Lycka said European research suggests that in-play betting in and of itself isn’t “automatically conducive to higher levels of gambling addiction.” But commutes bring forth acute behaviors in drivers, he said.
“I wouldn’t want to over-generalize, but there would be an increased risk of placing bets irresponsibly,” Lycka said.
“The drivers would run a risk of placing bets, out of anger, spite, in other words, bets that otherwise they wouldn’t have placed because they might have indeed gotten frustrated as a result of being stuck in a traffic jam.”
Added Keith Whyte, executive director of the National Council on Problem Gambling:
“[Sports betting is] becoming gamified just like a slot machine. I don’t think you can make a skill-based, informed decision on the odds or a particular bet or do good money management or play responsibly when you’re going 85 miles an hour down the highway.”
“It just seems that those are not conducive. Those are not conditions that are conducive to responsible gambling in a traditional, skill-based approach. I think sports betting becomes just a random outcome, the more it becomes like picking a lottery.”
Bevilacqua said responsible gambling is a focus of the companies collaborating on SmartRadio but underscored that future sportsbook parties already have the tools to mitigate potentially harmful betting habits.
“Remember, we’re a B2B company,” Bevilacqua said.
“They’re the ones with the consumer relationship. There’s a heavy emphasis on responsible gaming and part of what we have a commitment to is to just make sure that we’re sharing information in real-time. If we spot anything that’s suspicious in nature, we’re sharing that information with our customers.”
“And, so, we’re obviously aligned with them on making sure that there is responsible gaming messaging. And to the extent that we spot any undue activity, we’re reporting it as quickly as possible.”
Whyte: States should better research responsible gambling impacts of new tech
There is possibly a growth moment here. Whyte said new technology like that employed by SmartRadio gives state regulators a chance to make better preventive policies. He can make no judgments on this idea. It could be harmless. He has no data to make any decisions.
“As with any new betting product, it should be researched for potential risks for gambling problems,” he said.
“There’s a lot you could do with that research. I don’t know that any state gambling regulator is going to require that prior to approval. I think with all these products, a gambling commission should require an assessment of potential risk and then [take] measures to mitigate any additional potential harm prior to a brand new gambling product being permitted.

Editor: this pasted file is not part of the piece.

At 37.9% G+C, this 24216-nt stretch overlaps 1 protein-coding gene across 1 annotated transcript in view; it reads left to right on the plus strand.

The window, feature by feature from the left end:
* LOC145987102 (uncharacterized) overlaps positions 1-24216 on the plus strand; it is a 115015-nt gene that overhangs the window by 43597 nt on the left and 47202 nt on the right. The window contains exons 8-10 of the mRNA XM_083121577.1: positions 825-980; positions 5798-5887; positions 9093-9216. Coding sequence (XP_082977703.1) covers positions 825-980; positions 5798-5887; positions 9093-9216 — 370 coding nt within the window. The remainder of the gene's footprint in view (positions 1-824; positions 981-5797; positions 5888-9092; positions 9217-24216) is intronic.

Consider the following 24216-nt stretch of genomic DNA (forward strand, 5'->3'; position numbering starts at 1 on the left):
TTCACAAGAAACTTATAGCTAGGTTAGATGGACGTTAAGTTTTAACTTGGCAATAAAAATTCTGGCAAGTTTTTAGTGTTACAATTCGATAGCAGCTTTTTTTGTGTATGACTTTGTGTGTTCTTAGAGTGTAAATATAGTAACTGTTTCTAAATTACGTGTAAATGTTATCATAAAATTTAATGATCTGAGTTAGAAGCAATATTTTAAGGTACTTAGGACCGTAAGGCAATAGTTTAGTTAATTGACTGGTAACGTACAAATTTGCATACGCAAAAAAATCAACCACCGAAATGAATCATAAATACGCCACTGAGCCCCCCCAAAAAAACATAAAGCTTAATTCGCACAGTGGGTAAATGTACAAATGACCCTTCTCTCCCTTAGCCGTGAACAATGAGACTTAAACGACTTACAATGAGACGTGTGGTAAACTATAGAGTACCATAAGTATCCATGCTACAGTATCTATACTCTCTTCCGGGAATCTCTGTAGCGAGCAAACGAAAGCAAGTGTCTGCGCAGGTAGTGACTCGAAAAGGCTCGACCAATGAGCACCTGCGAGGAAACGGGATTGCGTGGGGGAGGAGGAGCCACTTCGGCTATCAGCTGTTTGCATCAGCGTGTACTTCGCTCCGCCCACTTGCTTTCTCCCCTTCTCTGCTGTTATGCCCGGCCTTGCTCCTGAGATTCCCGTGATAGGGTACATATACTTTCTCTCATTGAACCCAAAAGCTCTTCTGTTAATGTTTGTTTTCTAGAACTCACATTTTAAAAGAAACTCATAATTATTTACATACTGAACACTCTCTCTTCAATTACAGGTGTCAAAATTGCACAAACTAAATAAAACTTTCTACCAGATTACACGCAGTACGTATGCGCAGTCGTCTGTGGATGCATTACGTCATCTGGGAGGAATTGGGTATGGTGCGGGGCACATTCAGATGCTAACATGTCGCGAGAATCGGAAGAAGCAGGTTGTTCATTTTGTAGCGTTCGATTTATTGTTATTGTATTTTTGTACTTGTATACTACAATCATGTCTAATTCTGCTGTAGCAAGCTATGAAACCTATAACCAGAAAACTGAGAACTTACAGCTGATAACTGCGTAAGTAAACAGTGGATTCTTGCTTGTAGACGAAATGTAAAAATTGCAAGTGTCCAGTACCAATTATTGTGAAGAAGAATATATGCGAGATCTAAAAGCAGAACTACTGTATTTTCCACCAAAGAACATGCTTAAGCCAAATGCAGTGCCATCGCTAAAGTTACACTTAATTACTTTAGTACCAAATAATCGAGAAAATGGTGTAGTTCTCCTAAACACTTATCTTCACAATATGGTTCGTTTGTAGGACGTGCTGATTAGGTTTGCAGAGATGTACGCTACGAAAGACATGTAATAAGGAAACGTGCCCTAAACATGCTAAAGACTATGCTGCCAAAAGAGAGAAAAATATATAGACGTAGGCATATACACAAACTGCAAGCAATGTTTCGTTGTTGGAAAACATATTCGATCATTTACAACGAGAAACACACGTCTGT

“They have that power. They just don’t use it.”
Whyte is unaware of any research about this type of application. This illustrates, he said, how regulators tend to “push that off” to companies applying for licenses in various states. The proprietary SmartRadio system would require licensing in states where it would be used to facilitate bets.
“They require the applicants to do a whole lot of other work, just nothing around responsible gambling,” Whyte said.
“These tech companies have incredible resources, amazing designers. There’s a whole lot that if it was harnessed toward responsible gambling it would improve outcomes all the way around.”
“It would improve outcomes for the regulators because they’d have more information, improve outcomes for operators and their potential customers, improve outcomes for the users and it would improve outcomes for responsible gambling.”
“There’s no reason not to think about responsible gambling on the front side when you’re introducing a new sports betting product.”
Simplebet is after casual bettors, not big-money players, Bevilacqua says
Simplebet has invested more than $80 million in the software over the last four years, Belivaqua said, and about two months would be required to integrate it with a future sportsbook customer.
“It takes a bit of collaboration to do all that. Now that we’ve been through it a number of times with DraftKings and a handful of others, we’ve been able to figure out a way to make that technical integration less of a load on the customer and put it more on our plate,” he continued.
“Our business is trying to get ubiquitous distribution of the enterprise software. So not only on DraftKings, but also on FanDuel, Caesars, MGM and others.”
“It’s such a unique type of in-play betting experience, it’s more of an entertainment experience and it’s very attractive to a casual fan, which really has the most benefit to the entire ecosystem,” he said.
“Because there’s only so many hardcore bettors. The vast majority of people in the U.S. that bet are more casual fans.”
Maybe even cab drivers on the LIE.